This post is a part of the What’s On My Plate series
Picture: Fernando Monte da Silva
Coorg Roast Pork, an absolute must-order at South I
It was sometime last week where in the midst of luncheon’s beckoning pangs, an associate recommended driving up to Candolim for some South Indian fare. Now, when one generally says South Indian, the first thought that presents itself is ‘Udupi food’. But while this new find does all of that sort of thing and more, my focus in this tale is on the ‘more’.
Set in the midst of Zense Resort, in Escrivão-Waddo, Candolim, ‘South I’ immediately gets one’s attention right as you’re driving along the main road. There’s no concept of blinking and missing the restaurant that is the little resort’s flagship enterprise. Where South I aims to think out of the box, is its setting and ambience. Between the stone and rattan-finished furniture and interiors, this restaurant creates the visual that is more in sync with a contemporary South-East Asian restaurant, rather than South Indian. The menu however, stays as true to its roots as possible.
Run by the able hands of the extremely friendly chef, Mahesh Gowda, South I is in a segment where this only one other major player, and a huge hitter at that, is Gunpowder. This is a major advantage and a huge step back all at once. While they have an advantage in not having too many competitors, the drawback is that (simply put) they have the bar set very high for them to compete with, in terms of what their rivals have been dishing out to a receptive audience. However, all that being said, South I does hold their own rather well. It is my firm belief that happy cooks churn out better meals and Mahesh is nothing if not happy.
Now I have a few Coorgi friends, and as such, have been introduced to a little of their cuisine. Therefore, volunteering to try the Coorg Roast Pork was a no brainer; and it was one of those times when a no brainer worked out extremely favourably. The meat, which is slow cooked to perfection, is infused with pepper and cumin, and has little hints of cilantro that give it a little lift with that lingering freshness that only anything resembling coriander can do. Thus far, two thumbs up.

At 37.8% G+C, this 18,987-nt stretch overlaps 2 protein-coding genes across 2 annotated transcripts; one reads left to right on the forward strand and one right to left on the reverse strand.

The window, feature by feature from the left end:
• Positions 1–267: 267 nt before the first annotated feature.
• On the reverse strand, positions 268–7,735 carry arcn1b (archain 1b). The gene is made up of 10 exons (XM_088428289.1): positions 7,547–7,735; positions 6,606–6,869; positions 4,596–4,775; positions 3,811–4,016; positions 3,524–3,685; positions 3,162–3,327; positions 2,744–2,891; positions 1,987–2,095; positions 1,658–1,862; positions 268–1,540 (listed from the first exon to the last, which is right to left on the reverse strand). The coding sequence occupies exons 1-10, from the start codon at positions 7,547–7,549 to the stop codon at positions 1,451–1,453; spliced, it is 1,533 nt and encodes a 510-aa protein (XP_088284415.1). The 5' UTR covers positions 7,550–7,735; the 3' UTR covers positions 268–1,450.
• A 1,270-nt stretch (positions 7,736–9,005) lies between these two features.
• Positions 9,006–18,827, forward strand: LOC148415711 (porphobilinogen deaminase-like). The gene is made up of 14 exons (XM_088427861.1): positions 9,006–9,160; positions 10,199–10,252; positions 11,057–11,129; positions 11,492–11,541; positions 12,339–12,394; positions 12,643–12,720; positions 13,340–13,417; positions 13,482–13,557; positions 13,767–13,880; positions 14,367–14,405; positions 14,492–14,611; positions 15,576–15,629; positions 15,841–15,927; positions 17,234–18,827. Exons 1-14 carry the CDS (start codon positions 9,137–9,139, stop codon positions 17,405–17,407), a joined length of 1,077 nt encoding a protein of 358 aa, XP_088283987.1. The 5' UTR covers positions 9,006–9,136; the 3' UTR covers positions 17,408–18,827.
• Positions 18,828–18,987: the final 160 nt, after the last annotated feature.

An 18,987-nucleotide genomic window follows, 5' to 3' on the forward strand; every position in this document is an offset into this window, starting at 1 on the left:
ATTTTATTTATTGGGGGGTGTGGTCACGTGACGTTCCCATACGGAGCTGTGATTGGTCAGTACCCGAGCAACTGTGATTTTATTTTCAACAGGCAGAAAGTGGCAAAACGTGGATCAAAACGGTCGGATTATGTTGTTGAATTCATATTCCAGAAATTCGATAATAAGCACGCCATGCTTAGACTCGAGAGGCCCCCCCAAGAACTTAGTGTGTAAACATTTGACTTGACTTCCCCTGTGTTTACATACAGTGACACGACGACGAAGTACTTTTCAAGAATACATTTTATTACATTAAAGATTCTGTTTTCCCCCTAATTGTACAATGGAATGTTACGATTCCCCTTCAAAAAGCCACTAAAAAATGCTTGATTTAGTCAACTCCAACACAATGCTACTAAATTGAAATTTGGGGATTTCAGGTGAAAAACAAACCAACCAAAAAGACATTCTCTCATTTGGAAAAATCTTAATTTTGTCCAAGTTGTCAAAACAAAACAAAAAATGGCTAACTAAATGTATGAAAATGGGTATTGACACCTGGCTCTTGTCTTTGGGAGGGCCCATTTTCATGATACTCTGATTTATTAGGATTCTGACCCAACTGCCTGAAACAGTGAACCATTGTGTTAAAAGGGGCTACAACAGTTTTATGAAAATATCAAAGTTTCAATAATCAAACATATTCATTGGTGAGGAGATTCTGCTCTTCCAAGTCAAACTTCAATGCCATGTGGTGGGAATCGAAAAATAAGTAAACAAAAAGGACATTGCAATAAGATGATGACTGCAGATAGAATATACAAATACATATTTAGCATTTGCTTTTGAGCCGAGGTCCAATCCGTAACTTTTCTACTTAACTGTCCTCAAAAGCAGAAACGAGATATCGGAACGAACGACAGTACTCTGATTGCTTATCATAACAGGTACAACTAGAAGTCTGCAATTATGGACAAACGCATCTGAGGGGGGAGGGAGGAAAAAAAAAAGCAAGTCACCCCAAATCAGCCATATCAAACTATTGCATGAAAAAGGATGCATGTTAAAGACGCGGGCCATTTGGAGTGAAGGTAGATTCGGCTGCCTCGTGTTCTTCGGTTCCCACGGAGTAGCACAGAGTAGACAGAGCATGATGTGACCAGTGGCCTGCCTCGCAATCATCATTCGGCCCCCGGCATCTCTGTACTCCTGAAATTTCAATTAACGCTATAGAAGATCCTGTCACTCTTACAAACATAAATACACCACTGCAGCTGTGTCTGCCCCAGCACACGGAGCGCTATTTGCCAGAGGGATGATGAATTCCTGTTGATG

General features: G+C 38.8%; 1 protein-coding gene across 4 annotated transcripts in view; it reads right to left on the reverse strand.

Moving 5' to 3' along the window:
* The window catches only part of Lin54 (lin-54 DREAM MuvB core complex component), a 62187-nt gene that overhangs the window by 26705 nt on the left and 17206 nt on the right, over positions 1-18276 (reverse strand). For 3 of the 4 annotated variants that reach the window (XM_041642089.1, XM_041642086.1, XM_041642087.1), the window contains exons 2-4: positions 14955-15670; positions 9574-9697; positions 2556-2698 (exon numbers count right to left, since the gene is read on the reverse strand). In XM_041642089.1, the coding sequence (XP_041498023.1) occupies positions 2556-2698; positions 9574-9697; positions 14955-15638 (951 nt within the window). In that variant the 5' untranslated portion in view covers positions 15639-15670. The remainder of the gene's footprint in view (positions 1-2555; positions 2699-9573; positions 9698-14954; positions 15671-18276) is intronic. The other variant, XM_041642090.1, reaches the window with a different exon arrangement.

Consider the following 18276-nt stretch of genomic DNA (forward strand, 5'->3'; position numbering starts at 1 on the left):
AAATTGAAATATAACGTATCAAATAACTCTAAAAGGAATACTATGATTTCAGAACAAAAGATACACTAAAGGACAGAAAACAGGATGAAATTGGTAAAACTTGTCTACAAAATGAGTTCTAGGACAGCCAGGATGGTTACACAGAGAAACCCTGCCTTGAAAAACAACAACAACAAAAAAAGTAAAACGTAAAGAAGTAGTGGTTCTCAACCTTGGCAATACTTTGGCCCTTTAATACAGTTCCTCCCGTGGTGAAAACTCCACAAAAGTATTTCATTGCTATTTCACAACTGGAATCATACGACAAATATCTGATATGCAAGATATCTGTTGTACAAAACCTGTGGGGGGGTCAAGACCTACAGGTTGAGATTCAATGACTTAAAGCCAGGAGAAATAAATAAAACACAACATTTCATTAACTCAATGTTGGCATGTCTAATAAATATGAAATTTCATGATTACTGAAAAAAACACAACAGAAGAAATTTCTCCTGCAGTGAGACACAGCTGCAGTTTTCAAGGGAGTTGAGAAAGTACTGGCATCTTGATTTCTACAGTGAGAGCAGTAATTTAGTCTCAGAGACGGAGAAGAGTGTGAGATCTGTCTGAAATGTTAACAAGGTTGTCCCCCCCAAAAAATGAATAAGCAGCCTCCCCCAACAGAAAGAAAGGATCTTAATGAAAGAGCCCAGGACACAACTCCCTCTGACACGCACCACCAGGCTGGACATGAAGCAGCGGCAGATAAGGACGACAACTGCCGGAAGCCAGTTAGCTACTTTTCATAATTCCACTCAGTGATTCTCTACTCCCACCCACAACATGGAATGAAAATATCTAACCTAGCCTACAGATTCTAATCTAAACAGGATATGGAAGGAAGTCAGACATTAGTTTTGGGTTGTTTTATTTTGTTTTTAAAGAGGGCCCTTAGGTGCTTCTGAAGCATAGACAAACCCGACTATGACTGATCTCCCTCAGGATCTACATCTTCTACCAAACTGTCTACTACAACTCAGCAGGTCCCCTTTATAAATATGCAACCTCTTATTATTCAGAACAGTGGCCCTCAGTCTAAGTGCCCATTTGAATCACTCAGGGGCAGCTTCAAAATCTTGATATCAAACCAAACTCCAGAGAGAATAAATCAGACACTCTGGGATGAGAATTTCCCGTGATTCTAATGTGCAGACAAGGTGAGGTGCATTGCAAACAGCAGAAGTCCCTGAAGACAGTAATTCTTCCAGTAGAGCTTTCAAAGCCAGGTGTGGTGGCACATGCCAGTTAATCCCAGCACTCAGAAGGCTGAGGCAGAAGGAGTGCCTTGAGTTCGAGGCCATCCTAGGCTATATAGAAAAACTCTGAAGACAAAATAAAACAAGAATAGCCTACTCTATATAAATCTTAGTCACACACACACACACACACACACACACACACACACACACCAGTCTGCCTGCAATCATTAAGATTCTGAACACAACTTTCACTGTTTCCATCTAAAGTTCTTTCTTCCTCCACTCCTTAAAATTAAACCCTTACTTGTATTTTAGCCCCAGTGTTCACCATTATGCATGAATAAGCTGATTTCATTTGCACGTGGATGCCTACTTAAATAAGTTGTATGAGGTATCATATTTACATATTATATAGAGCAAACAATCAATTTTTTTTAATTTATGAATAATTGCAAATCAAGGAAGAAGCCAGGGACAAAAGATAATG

These South Indian meals can often be rather heavy, hence I skipped forward right to the mains, where the iconic Mangalorean combination of ‘Prawn Gassi and Neer Dosa’ beckoned. The Neer Dosa, to be fair, was spot on and absolutely fantastic. The Prawn Gassi however, tilted towards being more of a Goan curry than its popular Mangalorean gravy counterpart. Don’t get me wrong, it is delicious nonetheless, but still more Goan in texture and taste than a locally made Gassi.
Deciding to try out more of what the menu had to offer, I blindly went with one of my favourite combinations of an ‘Egg Appam and Chicken Chettinad Masala’. Again, the Appam did not disappoint, but a Chettinad dish for me has to have certain characteristics to be a roaring success. I am aware that there are many variations to this recipe, and this could well be one of them, but despite being extremely flavourful and very appealing, it was lacking the conventional coconut, onion and pepper rich Chettinad flavour of Tamil Nadu that I know and love.
The dessert though, wins hands down. The chef decided to bring forth a series of tasting portions of four different desserts on the menu: Akhrot Halwa, which is made by cooking walnuts in a mixture of rawa, ghee, sugar and cardamom on a slow fire, but at South I, it is made by blending chocolate into the mix; Belle Payasam, which to my taste buds resonates with the ever-Goan Mangane; Manappuram Halwa, which is highly reminiscent of the iconic ‘Gajar (or carrot) Halwa’, but creamier; and Kashi Halwa, which is ghee centric and is made from ash gourd. These were so deliciously rich, that I wasn’t able to get through even the tasting portions.
So yes, the verdict at the end of the day is that while South I is a work in progress, it is one that is heading in all the right directions, and has many, many positives in its favour. And while I mull over that little thought, I think I’ll make space for another serving of that Akhrot Halwa.
South I is one of two major players on the Goan South Indian food circuit. However, owing to the fact that it is closer to travellers from the southern parts of the state and for that matter Panjim, it is immediately more accessible.
South I's biggest sell is its location, which is also its Achilles Heel. Placed right on the main Candolim-Calangute stretch, it is extremely high on visibility, and extremely low on parking space, which could well be a deterrent.
The average cost of a meal for two (minus the libations) would be an approximate of ₹2,000 (at the time of publishing this review).
How to get there
Zense Resort 1088, Escrea-Waddo, Opposite Novotel Shrem Hotel, Candolim, Goa 403515
Food is a huge part of any culture and for me, chancing upon a good meal is synonymous with having a great day. The What’s On My Plate series of posts is where I discuss food, great places to eat, and anything gastronomically moving. This could be anything from a great place to eat, to an obscure kind of food, to an origin story. After all, there is no love like the love of eating.